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The Transmission of Exchange Rate Changes to Agricultural Prices

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Economic Research Report No. (ERR-76) 33 pp, July 2009

Exchange rate movements can change countries' domestic prices, thereby affecting incentives to produce, consume, and trade goods. For example, consider an exporting country that has a depreciating currency. The price domestic producers receive for exporting a good should rise because the trade price converted into domestic currency is now higher. This benefits domestic producers and motivates them to produce and export more of the good.

However, many countries have trade policies or market conditions that prevent or reduce the transmission (or pass through) of changes in exchange rates to domestic prices. This blunts the domestic price and market response to exchange rate changes. In the example above, incomplete transmission could keep the domestic price, production, and export of the good from rising as much as possible. Incomplete transmission thereby can prevent countries from attaining the levels of production, consumption, and trade of goods that would bring them, and their trading partners, the most economic benefit.

What Is the Issue?

The main reason exchange rate transmission is important for U.S. agriculture is because a large share of U.S. agricultural production is exported. Over the last 15 years, about a quarter of U.S. agricultural output has been sold abroad. Incomplete transmission of agricultural prices and exchange rates to domestic prices within countries means, however, that these countries are not fully integrated into world agricultural markets. They are not trading as much as they profitably could. More specifically, as a group they are not importing as many agricultural goods from the
United States as is in their, and the United States, economic interests.

What Did the Study Find?

The two main causes of incomplete exchange rate transmission for agricultural products are trade policies and poor market conditions. Trade policies that impede transmission include import quotas and systems of managed (or fixed) agricultural prices. Poor market conditions can involve deficient market infrastructure and the use of market power by large buyers and sellers to set prices. The deficiencies can be in physical infrastructure, such as roads, transport, and storage, or in commercial and institutional infrastructure, such as systems of market information, finance, and law. Poor infrastructure isolates regional markets within countries from each other, as well as cuts them off from the world market, thus weakening transmission.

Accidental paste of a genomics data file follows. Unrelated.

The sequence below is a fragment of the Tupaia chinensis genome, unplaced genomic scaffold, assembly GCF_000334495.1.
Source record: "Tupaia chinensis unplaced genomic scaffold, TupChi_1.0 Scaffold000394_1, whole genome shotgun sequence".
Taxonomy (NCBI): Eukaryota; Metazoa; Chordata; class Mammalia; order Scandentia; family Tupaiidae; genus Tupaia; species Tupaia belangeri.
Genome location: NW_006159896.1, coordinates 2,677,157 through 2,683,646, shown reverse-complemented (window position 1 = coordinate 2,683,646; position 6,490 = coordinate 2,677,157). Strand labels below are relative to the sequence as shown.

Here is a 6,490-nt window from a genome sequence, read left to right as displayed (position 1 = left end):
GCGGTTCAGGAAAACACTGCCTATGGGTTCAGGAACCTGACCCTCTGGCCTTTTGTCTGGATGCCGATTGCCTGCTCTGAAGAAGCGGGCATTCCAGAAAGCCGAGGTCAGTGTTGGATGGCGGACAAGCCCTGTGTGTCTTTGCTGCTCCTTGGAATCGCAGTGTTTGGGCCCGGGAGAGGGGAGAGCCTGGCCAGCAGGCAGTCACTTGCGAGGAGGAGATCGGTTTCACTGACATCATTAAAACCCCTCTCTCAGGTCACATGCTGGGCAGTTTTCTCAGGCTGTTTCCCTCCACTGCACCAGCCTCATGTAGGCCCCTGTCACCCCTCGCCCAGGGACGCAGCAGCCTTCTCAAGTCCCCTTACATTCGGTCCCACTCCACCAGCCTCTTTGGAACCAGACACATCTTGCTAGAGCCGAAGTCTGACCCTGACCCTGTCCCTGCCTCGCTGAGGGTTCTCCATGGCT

The United States has been moving away from transmission-impeding agricultural trade and support policies, it has fairly good infrastructure supporting the agro-food economy, and its agricultural markets are reasonably competitive. Thus, price and exchange rate transmission is not a serious problem for the workings of U.S. agriculture. Empirical research shows, however, that price and exchange rate transmission for agricultural products is lower in developing economies than in the United States and other developed countries. Analysis of 56 developing countries over a 30-year period found that about a third of the countries had almost no transmission of border price changes to domestic prices, even after allowing for an adjustment period of 5-7 years. In 23 other countries, after 5 years, no more than half of the change in border prices was transmitted to domestic prices.

Policies within developing economies certainly account for some of the weak transmission. Yet, during the last 20 years, many developing countries have liberalized their agricultural policies, a process promoted by the 1994 Uruguay Round Agreement on Agriculture, such that price and exchange rate transmission should improve. However, poor market conditions, such as weak infrastructure, continue as a serious impediment to price and exchange rate transmission in many developing economies.

Incomplete transmission has implications for the interpretation and use of standard measures of agricultural protection and support. These measures all involve some sort of gap between the domestic price for a commodity and its border price. This price wedge is typically interpreted as a measure of the degree to which government policies distort domestic prices, and thereby distort market incentives to produce, consume, and trade goods. However, measures of protection and support could be used to misidentify the cause of price gaps. This could happen if a large part of the price wedges were caused not by policies but by incomplete price and exchange rate transmission resulting from market imperfections, such as deficient infrastructure. By misidentifying the cause of price gaps, governments might adopt inappropriate policies intended to eliminate the gaps.

How Was the Study Conducted?

The study uses market and trade analysis to examine how changes in exchange rates affect a country's domestic markets for agricultural commodities. The same conceptual framework is then used to analyze the causes and market effects of incomplete price and exchange rate transmission for agricultural commodities. The study also examines the empirical evidence concerning exchange rate transmission for the United States, other developed countries, and, particularly, developing countries, as well as evidence that market conditions alone can cause incomplete transmission.

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